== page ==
Due to human error, students in the Boston University Wheelock College of Education & Human Development were only able to vote for their individual college Student Government one week after general elections closed.
Between April 5 to 8, all Wheelock candidates ran unopposed.
The ballot for Wheelock’s student government was incorrectly constructed using the non-existent college code “WED” to refer to the college. As a result, Wheelock students were not able to access voting options for their school, said Ben Fenster, assistant director of websites and webapps at BU Information Services and Technology.
“As Wheelock students logged in, they were identified as ‘SED’,” Fenster said. “And they would have had access to any questions restricted to ‘SED’ students, but there were no such questions. No one has access to ‘WED’ because there is no school or college.”
Wheelock College, a private college focused on early education founded in 1888, merged with BU’s School of Education in 2018. Today, Wheelock is still one of the smaller schools at BU, with a little more than 1, 200 students and represented by one senator in StuGov.
All Wheelock classes and students are identified as “SED” on the Student Link, Fenster said, in part due to the fact that the college code predates the merger with the School of Education.
Wheelock students were able to vote in general StuGov elections. No other college working with the SEC faced similar problems, Fenster added.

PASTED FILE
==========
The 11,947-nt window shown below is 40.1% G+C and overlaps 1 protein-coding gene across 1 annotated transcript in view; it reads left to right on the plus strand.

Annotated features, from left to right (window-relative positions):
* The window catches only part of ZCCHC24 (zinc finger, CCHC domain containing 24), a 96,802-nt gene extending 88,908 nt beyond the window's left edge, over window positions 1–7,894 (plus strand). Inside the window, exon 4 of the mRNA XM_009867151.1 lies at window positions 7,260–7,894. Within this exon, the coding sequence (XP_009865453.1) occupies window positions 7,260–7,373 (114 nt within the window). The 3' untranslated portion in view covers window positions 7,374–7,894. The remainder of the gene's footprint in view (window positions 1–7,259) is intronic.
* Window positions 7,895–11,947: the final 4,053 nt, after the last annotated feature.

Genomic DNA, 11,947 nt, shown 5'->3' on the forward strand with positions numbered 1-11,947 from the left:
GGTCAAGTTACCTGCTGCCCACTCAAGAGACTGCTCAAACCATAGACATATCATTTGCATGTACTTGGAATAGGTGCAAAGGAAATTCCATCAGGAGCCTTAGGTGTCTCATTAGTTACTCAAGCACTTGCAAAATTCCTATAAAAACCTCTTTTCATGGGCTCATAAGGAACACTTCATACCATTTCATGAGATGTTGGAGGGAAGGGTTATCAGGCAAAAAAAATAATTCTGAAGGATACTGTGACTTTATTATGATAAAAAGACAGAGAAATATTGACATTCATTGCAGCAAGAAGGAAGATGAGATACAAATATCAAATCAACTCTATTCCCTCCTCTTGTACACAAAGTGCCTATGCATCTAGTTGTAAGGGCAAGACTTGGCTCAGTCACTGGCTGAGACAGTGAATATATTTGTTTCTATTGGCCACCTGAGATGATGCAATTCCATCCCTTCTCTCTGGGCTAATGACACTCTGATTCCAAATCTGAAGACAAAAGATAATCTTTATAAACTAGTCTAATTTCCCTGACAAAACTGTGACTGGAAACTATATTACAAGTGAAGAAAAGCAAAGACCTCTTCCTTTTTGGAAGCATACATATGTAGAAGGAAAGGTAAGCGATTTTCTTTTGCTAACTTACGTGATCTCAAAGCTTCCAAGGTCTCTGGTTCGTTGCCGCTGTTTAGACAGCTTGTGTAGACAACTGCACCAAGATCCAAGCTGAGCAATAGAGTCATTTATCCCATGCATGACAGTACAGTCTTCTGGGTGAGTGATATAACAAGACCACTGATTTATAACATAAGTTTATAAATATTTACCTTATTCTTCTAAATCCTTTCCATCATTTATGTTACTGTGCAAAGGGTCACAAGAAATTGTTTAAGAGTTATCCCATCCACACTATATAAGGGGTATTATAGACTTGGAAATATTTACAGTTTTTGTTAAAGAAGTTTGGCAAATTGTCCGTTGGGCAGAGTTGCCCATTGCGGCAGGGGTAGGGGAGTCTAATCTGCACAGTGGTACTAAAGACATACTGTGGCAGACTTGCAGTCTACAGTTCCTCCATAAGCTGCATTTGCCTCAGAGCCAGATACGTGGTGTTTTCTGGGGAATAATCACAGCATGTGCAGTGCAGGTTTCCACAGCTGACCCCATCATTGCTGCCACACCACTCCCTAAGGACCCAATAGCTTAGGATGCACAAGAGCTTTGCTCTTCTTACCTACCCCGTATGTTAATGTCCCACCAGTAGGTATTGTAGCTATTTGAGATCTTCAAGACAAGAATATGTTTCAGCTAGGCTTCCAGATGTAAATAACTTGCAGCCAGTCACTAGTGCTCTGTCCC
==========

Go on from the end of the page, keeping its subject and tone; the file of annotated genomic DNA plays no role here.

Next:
“I had a couple people ask me when we were going to vote for our student government, because they were just confused that they had voted and they didn’t see any of our names on there,” said Gwyneth Williams, sophomore and Wheelock’s StuGov president next year.
Though Wheelock’s current StuGov president contacted the SEC after discovering the glitch, she said, elections within the unified ballot proceeded without the college.
“If this was a bigger school like Questrom, or CAS or COM, then this would have been caught earlier,” said Lucy Friedland, 2021-22 Wheelock StuGov president. “It would have been updated immediately. The election might have even started over completely.”
In fall 2021, the SEC introduced the “unified ballot,” allowing students to vote in both general StuGov elections as well as for their individual college governments on the Student Link, members of the SEC said.
The SEC invited all college governments to adopt the unified ballot — all except for the College of Fine Arts opted in, said SEC Co-Chair Minji Kwak, a junior in the College of Arts and Sciences and the Frederick S. Pardee School of Global Studies.
Friedland, a junior, said Wheelock hoped to join the unified ballot as a way to increase voter turnout and connect to the larger BU population.
SEC Co-Chair Regina Acosta, a Pardee senior, said she hopes the mistake will help to “safeguard future elections.”
“That way everybody can just go to one place and vote for their senators,” Acosta said. “And we hope for the colleges that have yet to be part of our ballot see that this is a really cool process.”
At the announcement dinner, the Wheelock College e-board was revealed for the next year.
“I still thought that everybody deserved to be at that dinner whether or not we had run the election,” Friedland said.
When asked if Wheelock would continue voting through the unified ballot in the future, Williams said the incoming e-board will examine student engagement during elections, but added she hoped to continue with the unified ballot.
“Looking towards next year, I would like this to not be an issue,” Williams said. “I’d love to be unified with the whole government because that’s the initial purpose of the unified ballot.”